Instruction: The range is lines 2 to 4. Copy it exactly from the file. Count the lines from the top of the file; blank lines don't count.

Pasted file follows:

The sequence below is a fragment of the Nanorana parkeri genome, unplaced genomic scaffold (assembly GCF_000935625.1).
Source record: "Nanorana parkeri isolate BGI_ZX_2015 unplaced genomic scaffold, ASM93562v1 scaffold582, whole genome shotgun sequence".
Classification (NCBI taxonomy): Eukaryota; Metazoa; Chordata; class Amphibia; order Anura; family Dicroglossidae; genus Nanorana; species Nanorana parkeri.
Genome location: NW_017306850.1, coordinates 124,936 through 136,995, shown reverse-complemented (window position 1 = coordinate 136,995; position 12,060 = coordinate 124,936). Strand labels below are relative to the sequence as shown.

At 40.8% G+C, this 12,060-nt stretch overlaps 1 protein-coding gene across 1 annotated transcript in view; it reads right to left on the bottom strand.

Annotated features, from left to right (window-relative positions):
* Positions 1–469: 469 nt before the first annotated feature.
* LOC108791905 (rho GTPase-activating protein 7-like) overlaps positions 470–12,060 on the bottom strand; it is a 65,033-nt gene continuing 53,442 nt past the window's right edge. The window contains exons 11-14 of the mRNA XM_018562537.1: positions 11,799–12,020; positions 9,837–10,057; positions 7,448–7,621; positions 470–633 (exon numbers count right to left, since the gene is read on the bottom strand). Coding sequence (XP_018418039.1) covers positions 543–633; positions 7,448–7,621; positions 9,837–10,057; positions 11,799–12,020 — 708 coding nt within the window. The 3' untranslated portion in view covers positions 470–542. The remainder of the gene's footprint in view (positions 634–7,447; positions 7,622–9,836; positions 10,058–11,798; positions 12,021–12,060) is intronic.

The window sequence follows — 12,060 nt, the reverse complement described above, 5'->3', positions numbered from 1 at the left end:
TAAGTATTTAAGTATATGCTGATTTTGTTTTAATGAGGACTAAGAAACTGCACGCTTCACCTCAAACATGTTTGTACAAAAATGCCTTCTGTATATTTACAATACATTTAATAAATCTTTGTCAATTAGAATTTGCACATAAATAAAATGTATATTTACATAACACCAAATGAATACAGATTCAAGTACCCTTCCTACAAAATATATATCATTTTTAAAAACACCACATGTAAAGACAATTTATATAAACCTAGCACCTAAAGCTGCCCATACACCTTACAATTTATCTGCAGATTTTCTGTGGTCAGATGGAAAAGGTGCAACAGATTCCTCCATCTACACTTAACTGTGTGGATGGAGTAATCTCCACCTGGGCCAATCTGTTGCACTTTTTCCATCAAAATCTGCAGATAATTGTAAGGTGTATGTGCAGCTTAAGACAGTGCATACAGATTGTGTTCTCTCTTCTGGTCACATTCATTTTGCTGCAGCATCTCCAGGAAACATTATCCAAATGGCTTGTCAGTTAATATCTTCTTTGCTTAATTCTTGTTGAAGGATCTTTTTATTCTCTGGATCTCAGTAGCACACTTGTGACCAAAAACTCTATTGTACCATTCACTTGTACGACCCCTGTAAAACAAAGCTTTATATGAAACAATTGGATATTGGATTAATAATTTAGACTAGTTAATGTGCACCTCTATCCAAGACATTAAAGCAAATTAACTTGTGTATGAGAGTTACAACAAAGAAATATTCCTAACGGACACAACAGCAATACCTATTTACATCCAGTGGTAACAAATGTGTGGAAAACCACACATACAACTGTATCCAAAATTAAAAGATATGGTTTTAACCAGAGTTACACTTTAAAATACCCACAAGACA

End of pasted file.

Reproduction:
Source record: "Nanorana parkeri isolate BGI_ZX_2015 unplaced genomic scaffold, ASM93562v1 scaffold582, whole genome shotgun sequence".
Classification (NCBI taxonomy): Eukaryota; Metazoa; Chordata; class Amphibia; order Anura; family Dicroglossidae; genus Nanorana; species Nanorana parkeri.
Genome location: NW_017306850.1, coordinates 124,936 through 136,995, shown reverse-complemented (window position 1 = coordinate 136,995; position 12,060 = coordinate 124,936). Strand labels below are relative to the sequence as shown.